David Levithan and Nina LaCour's 'You Know Me Well' excerpt and cover -- exclusive
In October, we announced an exciting new project from David Levithan and Nina LaCour. The duo wrote a book together called You Know Me Well about two unlikely best friends helping each other navigate the ups and downs of first love. Now, EW is thrilled not only to reveal the book’s cover, but also to share a sneak peek at the first two chapters. Check everything out below, and pick up the book on June 7, 2016.
Right now, my parents think I’m sleeping on the couch at my best friend Ryan’s house, safely tucked into a suburban silence. At the same time, Ryan’s parents think he’s in the top bunk in my bedroom, slumbering peacefully after a slow night of video games and TV. In reality, we’re in the Castro, at a club called Happy Happy, kicking it up at the gaygantuan kickoff party for San Francisco’s very own Pride Week. The whole spectrum is in attendance tonight, breathing in the rainbow air and dancing to the rainbow sounds. Ryan and I are underage, underexperienced, underdressed, and completely under the spell of the scene pressing up against us. Ryan looks a little bit scared, but he’s trying to hide it under an arched brow and a smokescreen of sarcasm. If someone he doesn’t like approaches us, he’ll hold my hand to make himself seem taken, but otherwise it’s hands-off. In the context of our relationship, this counts as logic: We are just friends except for the moments when, oops, we’re more than just friends. We don’t talk about these moments, and I think Ryan believes if we don’t talk about them, then they haven’t been happening. That’s what he wants.
I don’t know what I want, so mostly I go along.
It was my idea to come here, but I never would have been able to do it without Ryan at my side. I’ve stuck to the halls of our high school, living my out-to-everyone life pretty much the same as before everyone (including me) knew. Only now it’s the last week of junior year, and it felt like it was time to take that forty-five-minute leap into the city. “Sweet sixteen and never been risked ,” Ryan calls my life – as if he’s been sneaking out any more than I have. Luckily I look older than I am – to the point that an opposing coach once wanted to see my records, to make sure I wasn’t a college-age ringer. I don’t have a fake ID or anything, but at a place like Happy Happy, on the first night of Pride, it’s not like they check. We just had to look like we knew what we were doing, and that got us in.
I was a little surprised when Ryan said he’d come, because he insists that his being gay is “nobody’s business.” Where this leaves me, I’m not exactly sure. There are times I want to shake him and say, Dude, I’m the baseball player with the jock friends and you’re the sensitive poet who edits the lit mag – shouldn’t I be the one who’s scared? But then I think I’m not being nice, or at least not being understanding, since Ryan has to figure things out for himself. There is no way whatsoever to figure things out for someone else. Even if he’s your best friend who you always end up fooling around with.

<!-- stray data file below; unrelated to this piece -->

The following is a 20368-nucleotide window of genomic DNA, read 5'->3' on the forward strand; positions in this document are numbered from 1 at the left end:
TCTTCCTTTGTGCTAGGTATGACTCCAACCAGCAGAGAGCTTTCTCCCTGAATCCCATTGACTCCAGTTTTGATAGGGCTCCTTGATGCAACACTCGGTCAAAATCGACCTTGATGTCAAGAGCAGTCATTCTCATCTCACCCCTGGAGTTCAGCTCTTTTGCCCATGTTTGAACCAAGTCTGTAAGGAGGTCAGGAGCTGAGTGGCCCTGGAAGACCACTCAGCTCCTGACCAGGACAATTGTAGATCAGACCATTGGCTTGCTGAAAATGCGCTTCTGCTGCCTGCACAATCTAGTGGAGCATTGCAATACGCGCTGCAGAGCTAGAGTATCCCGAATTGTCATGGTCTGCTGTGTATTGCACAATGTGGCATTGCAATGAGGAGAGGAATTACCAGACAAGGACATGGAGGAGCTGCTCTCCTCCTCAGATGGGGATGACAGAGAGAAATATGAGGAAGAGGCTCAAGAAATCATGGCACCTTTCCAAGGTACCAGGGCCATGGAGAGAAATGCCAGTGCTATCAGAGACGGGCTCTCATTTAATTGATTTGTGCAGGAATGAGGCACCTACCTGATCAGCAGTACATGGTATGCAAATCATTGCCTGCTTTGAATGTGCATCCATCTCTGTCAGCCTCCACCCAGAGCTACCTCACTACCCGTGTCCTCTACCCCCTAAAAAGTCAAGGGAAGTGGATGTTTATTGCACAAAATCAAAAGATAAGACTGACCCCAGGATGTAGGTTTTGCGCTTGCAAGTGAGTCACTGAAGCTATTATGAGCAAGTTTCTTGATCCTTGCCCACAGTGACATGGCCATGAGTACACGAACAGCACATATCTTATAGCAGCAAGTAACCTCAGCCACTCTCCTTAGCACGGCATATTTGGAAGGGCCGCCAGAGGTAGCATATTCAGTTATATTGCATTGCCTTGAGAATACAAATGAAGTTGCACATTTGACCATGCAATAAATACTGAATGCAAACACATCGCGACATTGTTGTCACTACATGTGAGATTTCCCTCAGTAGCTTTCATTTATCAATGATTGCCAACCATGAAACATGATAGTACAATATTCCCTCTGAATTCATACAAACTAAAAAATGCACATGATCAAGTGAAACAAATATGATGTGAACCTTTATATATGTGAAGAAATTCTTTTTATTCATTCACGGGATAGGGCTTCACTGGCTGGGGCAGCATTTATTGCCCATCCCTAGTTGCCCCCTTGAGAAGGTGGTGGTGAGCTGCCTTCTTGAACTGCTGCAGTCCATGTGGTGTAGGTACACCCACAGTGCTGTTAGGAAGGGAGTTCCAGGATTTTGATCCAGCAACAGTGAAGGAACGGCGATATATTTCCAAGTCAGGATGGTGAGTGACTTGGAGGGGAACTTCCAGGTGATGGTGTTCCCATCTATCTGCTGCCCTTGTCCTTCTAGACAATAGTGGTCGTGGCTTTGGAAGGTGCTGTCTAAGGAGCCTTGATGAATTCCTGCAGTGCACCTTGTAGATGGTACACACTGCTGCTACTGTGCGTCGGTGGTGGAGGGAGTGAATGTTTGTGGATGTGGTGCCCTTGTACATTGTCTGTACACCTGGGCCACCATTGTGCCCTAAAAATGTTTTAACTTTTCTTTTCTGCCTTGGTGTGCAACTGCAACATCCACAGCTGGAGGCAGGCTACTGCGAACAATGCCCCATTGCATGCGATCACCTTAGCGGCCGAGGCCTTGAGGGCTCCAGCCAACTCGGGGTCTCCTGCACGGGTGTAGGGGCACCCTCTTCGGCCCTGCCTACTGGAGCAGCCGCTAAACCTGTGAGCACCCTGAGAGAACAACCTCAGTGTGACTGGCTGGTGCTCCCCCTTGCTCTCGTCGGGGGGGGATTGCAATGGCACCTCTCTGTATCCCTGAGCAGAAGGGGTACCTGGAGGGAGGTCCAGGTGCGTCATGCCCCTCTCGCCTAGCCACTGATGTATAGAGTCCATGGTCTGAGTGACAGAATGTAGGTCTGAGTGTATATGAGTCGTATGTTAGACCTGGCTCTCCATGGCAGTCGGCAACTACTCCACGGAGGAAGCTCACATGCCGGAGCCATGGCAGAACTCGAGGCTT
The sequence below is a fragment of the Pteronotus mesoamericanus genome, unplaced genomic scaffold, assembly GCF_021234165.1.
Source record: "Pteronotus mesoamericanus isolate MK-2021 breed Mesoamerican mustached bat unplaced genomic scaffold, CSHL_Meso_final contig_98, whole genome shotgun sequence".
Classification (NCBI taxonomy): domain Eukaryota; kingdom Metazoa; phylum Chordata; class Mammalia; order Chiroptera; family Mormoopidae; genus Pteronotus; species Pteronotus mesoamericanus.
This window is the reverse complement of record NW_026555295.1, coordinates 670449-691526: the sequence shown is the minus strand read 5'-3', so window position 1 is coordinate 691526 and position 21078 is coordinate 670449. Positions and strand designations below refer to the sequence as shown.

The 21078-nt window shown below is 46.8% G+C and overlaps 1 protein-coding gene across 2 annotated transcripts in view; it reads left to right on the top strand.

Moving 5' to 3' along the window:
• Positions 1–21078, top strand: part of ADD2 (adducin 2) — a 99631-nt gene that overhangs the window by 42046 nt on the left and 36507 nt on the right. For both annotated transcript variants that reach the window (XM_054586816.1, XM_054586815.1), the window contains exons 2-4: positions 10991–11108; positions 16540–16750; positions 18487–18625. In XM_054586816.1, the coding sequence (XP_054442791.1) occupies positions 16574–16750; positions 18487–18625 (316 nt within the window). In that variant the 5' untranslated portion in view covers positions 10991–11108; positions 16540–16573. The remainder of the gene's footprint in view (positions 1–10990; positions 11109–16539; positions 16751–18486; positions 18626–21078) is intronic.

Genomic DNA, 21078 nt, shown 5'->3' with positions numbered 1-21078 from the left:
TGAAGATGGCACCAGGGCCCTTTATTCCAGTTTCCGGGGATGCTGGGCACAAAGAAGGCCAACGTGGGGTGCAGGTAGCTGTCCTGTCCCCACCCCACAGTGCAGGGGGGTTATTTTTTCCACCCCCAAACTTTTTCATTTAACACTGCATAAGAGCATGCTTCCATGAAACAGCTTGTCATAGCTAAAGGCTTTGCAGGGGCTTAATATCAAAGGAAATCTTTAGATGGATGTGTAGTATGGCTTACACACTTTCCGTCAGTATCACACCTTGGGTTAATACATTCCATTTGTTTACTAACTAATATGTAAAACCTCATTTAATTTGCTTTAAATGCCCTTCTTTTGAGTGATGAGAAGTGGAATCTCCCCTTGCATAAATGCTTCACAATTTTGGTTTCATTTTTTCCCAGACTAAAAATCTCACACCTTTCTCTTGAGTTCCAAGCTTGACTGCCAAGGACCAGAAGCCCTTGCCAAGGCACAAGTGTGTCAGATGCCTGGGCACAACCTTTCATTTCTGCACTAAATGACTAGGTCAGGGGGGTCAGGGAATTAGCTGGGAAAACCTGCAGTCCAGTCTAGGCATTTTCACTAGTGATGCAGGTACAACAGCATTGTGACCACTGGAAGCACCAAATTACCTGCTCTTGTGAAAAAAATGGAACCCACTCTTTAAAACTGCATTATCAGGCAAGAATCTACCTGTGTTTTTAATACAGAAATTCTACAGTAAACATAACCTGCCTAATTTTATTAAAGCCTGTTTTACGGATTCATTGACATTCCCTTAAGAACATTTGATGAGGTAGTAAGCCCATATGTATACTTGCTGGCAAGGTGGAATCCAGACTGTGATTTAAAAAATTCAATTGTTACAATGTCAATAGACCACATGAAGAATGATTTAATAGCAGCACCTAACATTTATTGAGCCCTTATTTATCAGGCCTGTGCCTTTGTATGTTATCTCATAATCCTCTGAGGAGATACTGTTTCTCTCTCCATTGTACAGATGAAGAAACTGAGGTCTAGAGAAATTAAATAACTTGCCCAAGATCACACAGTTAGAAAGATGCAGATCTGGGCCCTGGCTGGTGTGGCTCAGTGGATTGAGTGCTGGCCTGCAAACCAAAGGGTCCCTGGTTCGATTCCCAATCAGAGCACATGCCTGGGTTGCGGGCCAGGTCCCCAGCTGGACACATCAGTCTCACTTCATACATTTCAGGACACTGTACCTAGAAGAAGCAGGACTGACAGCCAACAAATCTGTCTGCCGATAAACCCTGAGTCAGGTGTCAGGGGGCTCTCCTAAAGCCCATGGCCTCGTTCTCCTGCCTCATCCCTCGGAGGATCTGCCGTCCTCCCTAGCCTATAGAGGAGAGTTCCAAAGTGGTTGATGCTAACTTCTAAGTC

It’s really dark and there isn’t much room to move. We’re getting plenty of wolfish looks from other guys. When they’re cute, I think Ryan likes it. But I feel awkward. Meeting someone new was not the reason I came here, although maybe it crossed Ryan’s mind when he said yes. There are some guys at the party who look like they’re auditioning for selfies. Everyone’s sentences crash together to make this gigantic noise, and my thoughts overlap so much that all I can feel is their loudness.
The parties I’ve gone to before have been held in basements and school gyms. Now it’s like I’ve walked into a wider, narrower world. Robyn is singing about dancing on her own, and people are verbing their bodies along to that. These are not the people I usually hang with. We are not in Brewster’s rec room, watching a Giants game. This is not a beer crowd. Everyone here is a cocktail.
We’re not quite at the bar and not quite on the dance floor. Ryan’s about to say something, but a man with a camera interrupts by leaning in front of him and asking me who I am. He can’t be older than thirty, but he has bright silver hair.
“Excuse me?” I shout over the noise.
“Who are you?” he asks again.
“I’m Mark,” I say. “Why?”
“Do you model?”
Ryan snickers at this.
“No!” I answer.
“You should!” the guy says.
I’m thinking he can’t be serious, but he takes out his card and gives it to me. Before I can say anything else, there’s the pop-burst of a flash. I’m still blinking in the afterglow when the photographer touches my wrist and tells me to email him. Then he vanishes back into the crowd.
“What was that?” I ask Ryan.
“Are you talking to me?” he replies. “I’m afraid I’m currently invisible. Or at least I’m invisible to noted fashion photographers.”
Ryan is just as cute as I am, but it’s against the rules for me to tell him that.
I let the card drop to the floor and say, “Whatever.”
Ryan bends down, picks it up, and hands it back.
“Keep it as a souvenir,” he tells me. “I mean, it’s not like you’re actually going to do anything about it.”
“Let’s just say history is on my side.”
Not untrue. I am shy. Sometimes painfully shy. And it’s especially painful when someone reminds me about it.
“Can we look around some more?” I ask. “Maybe dance a little?”
“You know I don’t dance.”